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  Saturday, 10 August, 2002, 13:50 GMT 14:50 UK
Champions prepare for 800m classic
Wilson Kipketer finishes just ahead of Andre Bucher in the 800m heats in Munich
Kipketer (left) edged Bucher (right) in the heats

If you were thinking that European Championships men's 800m haven't been the same since Seb Coe led home a British one-two-three in 1986, it's time to step into the present day.

In Nils Schumann, Wilson Kipketer and Andre Bucher, the ingredients are present for a classic confrontation.

And if only Yuriy Borzakovskiy hadn't been so perverse and decided to run the 400m instead ... but more of that later.

Let's look at reigning champion Schumann first, the poster boy of German athletics, Olympic champion two summers ago and quickest in the heats here in Munich.

Nils Schumann wins his 800m heat in Munich
Schumann will have the crowd on his side

Should he use his trademark kick to blast down the home straight in the Olympiastadion on Sunday and retain his title, the noise from the crowd will wake the Bavarian dead.

Schumann, still just 24, exploded onto the international scene four years ago when he became European Indoor champion while still a junior.

In his heat he had run the last 250m with just one shoe, and sustained a stress fracture as a result.

The injury kept him from running for 15 weeks, yet at the Europeans in Budapest he outkicked Bucher and a tiring Kipketer to take a shock gold.

It made the former footballer and decathlete an instant hero in his homeland. Who cared that he needed a relatively slow race to be in with a shout?

It was that speed over the last 100m which won him the Olympic title in Sydney, with Kipketer in second and a baulked Bucher fifth.

Sometimes Nature produces people with abnormal traits - Borza falls into this category
Yuriy Borzakovskiy's team-mate Sergey Kozhevnikov

By last summer's World Championships, the balance had tipped in favour of the Swiss Bucher.

The 25-year-old history graduate, who has been coached by the same man, Andi Vogtli, since he was 15, enjoyed a sensational year which culminated in gold in Edmonton.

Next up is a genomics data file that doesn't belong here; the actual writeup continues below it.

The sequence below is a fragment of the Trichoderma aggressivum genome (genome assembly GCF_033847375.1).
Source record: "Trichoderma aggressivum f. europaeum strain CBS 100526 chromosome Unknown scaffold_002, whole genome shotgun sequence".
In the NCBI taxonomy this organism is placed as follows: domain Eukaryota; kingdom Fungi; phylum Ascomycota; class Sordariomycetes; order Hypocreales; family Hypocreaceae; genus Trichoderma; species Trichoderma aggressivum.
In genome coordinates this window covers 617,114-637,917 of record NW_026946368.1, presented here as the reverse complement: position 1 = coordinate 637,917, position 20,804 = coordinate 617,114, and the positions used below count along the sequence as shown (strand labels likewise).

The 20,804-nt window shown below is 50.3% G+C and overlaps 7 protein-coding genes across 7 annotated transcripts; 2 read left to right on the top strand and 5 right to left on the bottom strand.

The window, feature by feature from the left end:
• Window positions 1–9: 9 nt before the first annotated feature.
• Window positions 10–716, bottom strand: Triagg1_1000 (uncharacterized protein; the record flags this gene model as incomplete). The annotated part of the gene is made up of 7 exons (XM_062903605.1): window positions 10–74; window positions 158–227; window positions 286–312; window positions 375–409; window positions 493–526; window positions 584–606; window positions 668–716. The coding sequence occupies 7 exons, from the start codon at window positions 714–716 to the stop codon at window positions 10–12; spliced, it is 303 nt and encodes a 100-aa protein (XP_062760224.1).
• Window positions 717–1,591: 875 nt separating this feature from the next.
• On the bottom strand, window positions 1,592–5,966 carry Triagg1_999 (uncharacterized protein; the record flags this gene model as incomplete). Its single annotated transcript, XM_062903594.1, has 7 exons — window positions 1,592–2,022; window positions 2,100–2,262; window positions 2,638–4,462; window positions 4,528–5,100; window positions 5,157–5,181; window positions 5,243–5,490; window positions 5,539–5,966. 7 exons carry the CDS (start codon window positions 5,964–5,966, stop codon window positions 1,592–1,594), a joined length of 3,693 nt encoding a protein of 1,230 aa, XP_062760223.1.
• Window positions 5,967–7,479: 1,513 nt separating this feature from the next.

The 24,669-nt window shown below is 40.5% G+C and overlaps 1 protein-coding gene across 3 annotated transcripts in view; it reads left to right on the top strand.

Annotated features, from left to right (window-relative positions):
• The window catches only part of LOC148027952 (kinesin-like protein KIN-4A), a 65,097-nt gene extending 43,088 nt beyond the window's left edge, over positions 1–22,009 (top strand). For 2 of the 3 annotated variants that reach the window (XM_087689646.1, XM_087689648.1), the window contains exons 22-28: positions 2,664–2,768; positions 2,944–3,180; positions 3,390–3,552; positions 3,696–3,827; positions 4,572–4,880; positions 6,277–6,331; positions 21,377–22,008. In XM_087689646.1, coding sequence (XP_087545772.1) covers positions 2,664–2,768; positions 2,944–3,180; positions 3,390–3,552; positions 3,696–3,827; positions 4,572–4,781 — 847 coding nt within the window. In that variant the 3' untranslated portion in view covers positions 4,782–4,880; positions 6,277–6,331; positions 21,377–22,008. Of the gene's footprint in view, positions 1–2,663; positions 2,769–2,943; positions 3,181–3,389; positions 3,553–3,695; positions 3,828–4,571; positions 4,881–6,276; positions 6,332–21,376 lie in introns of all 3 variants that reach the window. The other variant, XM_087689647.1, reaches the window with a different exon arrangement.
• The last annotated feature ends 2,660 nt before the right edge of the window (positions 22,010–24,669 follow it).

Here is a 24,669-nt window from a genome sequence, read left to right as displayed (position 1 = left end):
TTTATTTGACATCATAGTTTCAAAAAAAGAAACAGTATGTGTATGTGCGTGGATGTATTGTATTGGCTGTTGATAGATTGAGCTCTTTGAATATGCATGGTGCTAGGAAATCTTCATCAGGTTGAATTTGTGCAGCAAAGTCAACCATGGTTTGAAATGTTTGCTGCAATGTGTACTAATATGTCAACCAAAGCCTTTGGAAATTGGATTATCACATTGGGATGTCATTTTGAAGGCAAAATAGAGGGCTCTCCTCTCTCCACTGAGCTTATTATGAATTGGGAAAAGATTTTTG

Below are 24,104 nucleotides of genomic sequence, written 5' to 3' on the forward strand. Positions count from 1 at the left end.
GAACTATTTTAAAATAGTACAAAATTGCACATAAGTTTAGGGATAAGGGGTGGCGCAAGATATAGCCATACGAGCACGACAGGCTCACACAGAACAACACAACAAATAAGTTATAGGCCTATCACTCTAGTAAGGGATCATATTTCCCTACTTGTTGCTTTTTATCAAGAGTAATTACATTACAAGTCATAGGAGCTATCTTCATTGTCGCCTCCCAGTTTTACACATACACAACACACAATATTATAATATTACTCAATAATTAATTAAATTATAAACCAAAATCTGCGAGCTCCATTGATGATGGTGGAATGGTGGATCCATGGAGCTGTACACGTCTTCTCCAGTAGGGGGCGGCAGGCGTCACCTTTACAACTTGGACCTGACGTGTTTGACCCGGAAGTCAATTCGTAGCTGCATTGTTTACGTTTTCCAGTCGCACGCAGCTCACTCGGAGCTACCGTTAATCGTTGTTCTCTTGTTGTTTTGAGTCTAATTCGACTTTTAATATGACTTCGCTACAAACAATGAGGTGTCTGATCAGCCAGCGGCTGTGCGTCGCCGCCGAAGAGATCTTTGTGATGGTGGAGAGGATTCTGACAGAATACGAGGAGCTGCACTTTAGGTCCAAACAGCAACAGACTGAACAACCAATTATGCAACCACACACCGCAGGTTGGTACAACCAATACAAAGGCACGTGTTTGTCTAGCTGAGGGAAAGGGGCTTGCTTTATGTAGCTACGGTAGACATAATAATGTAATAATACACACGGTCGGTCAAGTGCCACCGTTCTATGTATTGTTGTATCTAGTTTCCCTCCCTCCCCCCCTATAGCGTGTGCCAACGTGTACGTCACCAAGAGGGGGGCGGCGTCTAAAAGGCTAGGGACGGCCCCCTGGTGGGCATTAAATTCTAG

On his return to Switzerland he was greeted by 5,000 screaming fans at the airport and was subsequently named Swiss sportsman of the year.

A stress fracture kept him out for 10 weeks from April this year, and consequently his times have been nowhere near as good as in 2001.

Compared to the run of bad luck endured by Kipketer, however, Bucher's misfortune pales into insignificance.

When Kipketer is at his best, no-one else in the world can live with him.

Former BBC commentator David Coleman famously described him as caressing the track with his feet when he ran, but he is so much more than a mere stylist.

He holds the world record both indoors and out, the man who finally beat Coe's 16-year-old mark in 1997 and a three-time world champion.

From 1996 to '97 he was unbeaten for 27 races, but was laid low at the last Europeans by malaria and a liver complaint.

Awesome best

Schumann seized his chance then, just as he did at the Olympics when Kipketer, after a month out with a calf injury, was a shadow of his usual self.

Last year it was his turn to suffer a stress fracture, and he missed the entire season. But now he is back, the old man of the field at 29, and illustrated in Monaco last month that he is approaching his awesome best.

As for Borzakovskiy - well, he has the natural talent to destroy them all.

His team-mate Sergey Kozhevnikov says: "Sometimes Nature produces people with abnormal traits - for example, six fingers on their hands.

"Borza falls into this category because of his gift for running."

But he also has a wilful streak, a desire to be different that saw him give the 2001 Worlds a miss through choice and then enter the 400m in Munich as a training exercise.

No matter. His time will comes. For now it's the three men who have each won one of the last three major championships.

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